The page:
Texas Gov. Greg Abbott must not have enough to do.
He seems to be casting about to find local problems to attack, such as the one Austin has had with homelessness. So far, though, Abbott’s “solutions” go against that city’s plans, making the situation that much more problematic.
It’s true that Abbott, as governor, could call Austin his city and argue he would always have a personal interest in homelessness. If he has not, maybe he should consider donating to one of the many groups actually working with the homeless there.
If you are not aware of the situation, it seems Abbott was upset by a decision by the Austin City Council. Those elected officials voted to temporarily loosen rules against camping inside city limits as a stopgap until a more permanent solution could be found for those without a roof.
We hasten to say the council’s actions don’t seem like a great idea to us, either. But the intentions were good and it did help supply pressure toward finding a long-term solution.
It did not suit Abbott, however.
Earlier this month, he sent out workers from the Texas Department of Transportation to shut down homeless camps that bloomed under highway underpasses. Perhaps Abbott thought this would do the trick. It certainly got him some mentions in the news.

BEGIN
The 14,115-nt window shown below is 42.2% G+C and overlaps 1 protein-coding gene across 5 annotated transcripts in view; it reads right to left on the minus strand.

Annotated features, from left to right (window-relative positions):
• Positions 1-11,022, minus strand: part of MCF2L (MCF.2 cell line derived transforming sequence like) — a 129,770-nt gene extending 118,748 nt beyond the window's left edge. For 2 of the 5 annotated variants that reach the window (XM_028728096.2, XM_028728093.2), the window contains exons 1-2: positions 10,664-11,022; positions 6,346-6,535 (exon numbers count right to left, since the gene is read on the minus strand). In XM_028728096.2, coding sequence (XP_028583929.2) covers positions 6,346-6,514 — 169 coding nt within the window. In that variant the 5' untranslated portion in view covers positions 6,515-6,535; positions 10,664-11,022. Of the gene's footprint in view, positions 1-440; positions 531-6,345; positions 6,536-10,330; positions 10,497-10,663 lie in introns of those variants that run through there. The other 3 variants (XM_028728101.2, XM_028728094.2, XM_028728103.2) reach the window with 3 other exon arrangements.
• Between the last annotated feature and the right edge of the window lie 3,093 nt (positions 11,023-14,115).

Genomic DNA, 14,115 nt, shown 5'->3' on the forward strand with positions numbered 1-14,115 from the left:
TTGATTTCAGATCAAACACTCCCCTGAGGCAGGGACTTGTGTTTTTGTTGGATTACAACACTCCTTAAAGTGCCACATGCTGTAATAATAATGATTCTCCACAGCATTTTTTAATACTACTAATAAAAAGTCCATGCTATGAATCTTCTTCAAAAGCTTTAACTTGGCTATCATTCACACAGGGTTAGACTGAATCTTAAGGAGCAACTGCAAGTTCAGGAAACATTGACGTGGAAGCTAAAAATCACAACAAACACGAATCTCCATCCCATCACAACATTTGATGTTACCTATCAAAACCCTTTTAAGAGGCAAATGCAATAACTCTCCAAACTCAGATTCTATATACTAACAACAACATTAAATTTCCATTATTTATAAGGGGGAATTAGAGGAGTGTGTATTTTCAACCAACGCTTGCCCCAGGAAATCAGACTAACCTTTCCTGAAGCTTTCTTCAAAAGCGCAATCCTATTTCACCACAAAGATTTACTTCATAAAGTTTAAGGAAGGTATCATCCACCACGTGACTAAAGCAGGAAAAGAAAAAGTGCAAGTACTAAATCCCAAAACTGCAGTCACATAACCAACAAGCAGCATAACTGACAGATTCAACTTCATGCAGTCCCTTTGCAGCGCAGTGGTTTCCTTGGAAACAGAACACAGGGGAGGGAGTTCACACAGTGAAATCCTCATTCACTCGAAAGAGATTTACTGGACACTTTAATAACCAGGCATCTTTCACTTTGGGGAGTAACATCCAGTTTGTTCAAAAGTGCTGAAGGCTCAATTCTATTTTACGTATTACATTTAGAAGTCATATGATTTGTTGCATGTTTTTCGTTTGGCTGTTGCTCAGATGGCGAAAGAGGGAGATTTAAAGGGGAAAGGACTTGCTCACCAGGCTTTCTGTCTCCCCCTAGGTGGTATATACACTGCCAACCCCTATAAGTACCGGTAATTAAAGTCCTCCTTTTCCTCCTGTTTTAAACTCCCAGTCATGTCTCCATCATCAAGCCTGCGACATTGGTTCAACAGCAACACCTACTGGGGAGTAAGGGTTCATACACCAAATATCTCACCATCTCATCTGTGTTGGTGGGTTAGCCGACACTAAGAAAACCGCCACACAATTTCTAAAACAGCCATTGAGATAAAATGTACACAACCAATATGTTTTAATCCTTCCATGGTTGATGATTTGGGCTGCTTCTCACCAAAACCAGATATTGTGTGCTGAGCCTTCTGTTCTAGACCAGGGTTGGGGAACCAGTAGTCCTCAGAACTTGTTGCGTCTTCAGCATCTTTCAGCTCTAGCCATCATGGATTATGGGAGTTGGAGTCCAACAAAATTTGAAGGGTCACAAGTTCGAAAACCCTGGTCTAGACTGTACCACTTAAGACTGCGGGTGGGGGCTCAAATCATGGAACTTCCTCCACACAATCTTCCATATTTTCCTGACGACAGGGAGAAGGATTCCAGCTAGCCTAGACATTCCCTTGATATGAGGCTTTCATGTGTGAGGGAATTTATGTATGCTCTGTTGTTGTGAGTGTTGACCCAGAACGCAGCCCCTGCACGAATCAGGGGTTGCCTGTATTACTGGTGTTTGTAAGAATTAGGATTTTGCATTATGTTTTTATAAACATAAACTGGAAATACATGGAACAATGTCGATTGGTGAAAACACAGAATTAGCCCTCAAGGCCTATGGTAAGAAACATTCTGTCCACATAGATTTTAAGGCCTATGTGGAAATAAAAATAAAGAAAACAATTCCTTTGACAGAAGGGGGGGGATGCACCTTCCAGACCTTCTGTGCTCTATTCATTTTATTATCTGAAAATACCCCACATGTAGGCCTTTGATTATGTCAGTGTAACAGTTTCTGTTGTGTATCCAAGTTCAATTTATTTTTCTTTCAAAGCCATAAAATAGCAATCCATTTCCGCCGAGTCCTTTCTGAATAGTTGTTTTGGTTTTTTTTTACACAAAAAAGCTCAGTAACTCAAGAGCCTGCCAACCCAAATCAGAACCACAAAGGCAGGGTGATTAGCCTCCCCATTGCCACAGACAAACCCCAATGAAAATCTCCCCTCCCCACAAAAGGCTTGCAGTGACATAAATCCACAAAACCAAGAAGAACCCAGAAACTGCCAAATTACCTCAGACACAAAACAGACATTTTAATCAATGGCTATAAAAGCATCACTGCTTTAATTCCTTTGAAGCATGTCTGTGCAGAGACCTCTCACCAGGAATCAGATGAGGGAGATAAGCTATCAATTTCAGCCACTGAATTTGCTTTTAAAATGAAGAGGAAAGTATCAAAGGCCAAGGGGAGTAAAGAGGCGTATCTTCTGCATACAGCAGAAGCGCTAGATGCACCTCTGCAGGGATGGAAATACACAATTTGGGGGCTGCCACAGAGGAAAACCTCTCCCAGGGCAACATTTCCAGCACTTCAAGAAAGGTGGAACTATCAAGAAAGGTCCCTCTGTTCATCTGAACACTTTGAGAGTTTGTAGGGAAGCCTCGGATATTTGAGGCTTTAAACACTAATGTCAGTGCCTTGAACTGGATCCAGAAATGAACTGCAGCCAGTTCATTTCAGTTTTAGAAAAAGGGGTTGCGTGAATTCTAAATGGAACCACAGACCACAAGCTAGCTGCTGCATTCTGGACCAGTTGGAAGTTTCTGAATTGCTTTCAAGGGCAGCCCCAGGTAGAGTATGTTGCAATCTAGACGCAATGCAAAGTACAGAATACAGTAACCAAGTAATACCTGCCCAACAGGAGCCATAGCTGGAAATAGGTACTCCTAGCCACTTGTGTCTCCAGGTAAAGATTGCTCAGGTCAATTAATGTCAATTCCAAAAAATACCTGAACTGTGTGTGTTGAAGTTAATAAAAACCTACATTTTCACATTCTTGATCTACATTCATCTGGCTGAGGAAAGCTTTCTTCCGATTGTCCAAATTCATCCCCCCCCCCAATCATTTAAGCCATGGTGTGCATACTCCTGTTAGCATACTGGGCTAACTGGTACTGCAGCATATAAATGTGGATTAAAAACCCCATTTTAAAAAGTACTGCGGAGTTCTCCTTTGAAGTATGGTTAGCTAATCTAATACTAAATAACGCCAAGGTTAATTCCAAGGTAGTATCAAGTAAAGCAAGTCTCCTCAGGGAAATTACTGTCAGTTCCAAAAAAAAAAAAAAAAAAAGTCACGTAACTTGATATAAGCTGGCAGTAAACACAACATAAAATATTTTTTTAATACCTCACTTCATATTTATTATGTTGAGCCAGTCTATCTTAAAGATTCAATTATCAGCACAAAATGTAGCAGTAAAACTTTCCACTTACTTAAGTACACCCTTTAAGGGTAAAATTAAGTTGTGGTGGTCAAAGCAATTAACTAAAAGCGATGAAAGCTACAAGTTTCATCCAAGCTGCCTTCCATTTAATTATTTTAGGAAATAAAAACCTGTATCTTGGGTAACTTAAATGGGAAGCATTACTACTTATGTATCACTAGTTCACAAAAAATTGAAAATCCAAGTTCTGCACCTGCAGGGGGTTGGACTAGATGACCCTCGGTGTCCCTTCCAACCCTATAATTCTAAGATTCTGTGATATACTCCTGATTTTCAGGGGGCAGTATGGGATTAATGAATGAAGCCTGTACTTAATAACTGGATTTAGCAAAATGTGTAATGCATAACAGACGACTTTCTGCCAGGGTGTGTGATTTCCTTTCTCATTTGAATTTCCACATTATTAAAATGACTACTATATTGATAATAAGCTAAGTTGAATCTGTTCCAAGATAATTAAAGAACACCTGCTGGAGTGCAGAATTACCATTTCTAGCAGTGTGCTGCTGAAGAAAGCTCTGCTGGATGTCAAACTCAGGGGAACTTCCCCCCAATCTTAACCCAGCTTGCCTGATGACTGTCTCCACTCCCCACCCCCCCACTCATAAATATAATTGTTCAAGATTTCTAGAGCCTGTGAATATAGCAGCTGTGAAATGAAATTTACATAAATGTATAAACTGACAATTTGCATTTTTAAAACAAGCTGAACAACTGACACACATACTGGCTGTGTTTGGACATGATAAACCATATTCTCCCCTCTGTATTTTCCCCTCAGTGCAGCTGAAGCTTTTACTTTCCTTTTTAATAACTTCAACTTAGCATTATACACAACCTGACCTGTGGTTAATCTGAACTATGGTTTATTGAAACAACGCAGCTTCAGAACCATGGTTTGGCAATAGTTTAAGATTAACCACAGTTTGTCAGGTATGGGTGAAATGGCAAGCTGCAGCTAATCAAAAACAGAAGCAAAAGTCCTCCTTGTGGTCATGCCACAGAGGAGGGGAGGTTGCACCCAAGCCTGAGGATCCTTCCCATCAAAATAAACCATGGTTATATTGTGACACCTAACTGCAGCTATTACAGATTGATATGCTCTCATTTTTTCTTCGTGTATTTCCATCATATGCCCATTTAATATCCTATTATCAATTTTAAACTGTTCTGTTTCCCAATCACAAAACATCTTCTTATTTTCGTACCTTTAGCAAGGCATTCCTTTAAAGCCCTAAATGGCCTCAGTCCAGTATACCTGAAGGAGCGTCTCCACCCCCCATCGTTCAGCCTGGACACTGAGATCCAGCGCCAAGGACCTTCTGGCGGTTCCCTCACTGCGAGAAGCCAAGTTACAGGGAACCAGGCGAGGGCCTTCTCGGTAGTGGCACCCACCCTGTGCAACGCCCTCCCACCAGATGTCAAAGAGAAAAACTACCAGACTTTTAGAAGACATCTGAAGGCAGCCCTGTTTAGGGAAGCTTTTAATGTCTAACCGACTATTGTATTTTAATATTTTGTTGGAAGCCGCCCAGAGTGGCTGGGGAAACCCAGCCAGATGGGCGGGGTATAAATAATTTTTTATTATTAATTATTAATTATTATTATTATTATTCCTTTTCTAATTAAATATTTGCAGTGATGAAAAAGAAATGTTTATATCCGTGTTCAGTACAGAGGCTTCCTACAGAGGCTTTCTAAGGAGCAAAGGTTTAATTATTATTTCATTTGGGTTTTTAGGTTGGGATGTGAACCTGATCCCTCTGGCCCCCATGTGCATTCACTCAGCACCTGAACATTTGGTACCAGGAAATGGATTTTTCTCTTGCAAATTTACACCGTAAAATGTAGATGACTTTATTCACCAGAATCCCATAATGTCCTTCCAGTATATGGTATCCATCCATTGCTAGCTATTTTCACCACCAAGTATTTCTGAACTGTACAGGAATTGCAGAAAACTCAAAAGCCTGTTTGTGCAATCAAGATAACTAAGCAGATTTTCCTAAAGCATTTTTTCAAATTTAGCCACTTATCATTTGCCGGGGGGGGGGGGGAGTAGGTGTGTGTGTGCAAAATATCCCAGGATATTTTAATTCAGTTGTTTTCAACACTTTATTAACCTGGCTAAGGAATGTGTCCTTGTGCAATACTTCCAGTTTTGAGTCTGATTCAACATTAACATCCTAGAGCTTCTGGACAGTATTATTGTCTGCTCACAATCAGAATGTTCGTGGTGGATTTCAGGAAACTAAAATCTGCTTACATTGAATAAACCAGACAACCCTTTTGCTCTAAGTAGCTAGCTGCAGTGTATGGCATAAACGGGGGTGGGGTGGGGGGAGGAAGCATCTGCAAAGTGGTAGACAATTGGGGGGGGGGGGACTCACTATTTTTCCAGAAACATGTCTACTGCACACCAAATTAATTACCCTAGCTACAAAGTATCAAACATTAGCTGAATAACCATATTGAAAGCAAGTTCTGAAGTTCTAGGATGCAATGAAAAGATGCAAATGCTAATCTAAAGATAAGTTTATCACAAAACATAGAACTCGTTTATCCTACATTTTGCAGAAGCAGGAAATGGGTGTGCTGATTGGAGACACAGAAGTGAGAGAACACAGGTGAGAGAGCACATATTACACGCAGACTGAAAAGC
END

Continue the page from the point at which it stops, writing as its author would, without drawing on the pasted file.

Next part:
But before the sun set, almost all the people who had been “removed” from the underpass tent grounds were back. Their already difficult lives had been disrupted and a bunch of tax dollars had been spent, but otherwise there was no real change.
Still, we’re sure Abbott’s next campaign pamphlet will say he “did something” about the homeless problem in Austin.
We should mention that he did secure a 5-acre plot for the homeless to camp on in a deteriorating neighborhood. He also saw to it that the site was furnished with portable toilets and handwashing stations. Those are positive developments but it, too, is not a permanent solution.
There are a number of organizations in the city that are moving toward a solution by providing permanent shelters for those with nowhere to go. A 300-bed facility is well underway that will put a large dent in the problem.
Our main point is that homelessness is a complex problem, one that will not be solved even by providing enough indoor accommodations. There are some who simply refuse to live inside and others who might be mentally ill and choose to stay outside even in inclement weather.
We also are concerned because this meddling continues a trend of Abbott and other top elected officials working to usurp local officials’ authority.
Of course the governor is right to have a goal of seeing no one reduced to living beneath an underpass, or forced to camp anywhere in Austin, or anywhere in Texas for that matter.
But ham-handed approaches such as cleaning out camps and leaving residents searching for another place to stay is not the way to deal with the issue.
This is a problem for the city of Austin to handle. If Abbott really wants to help, he could help supply the funds needed for real change, if not through state grants then maybe by pulling some bills out of his own pocket.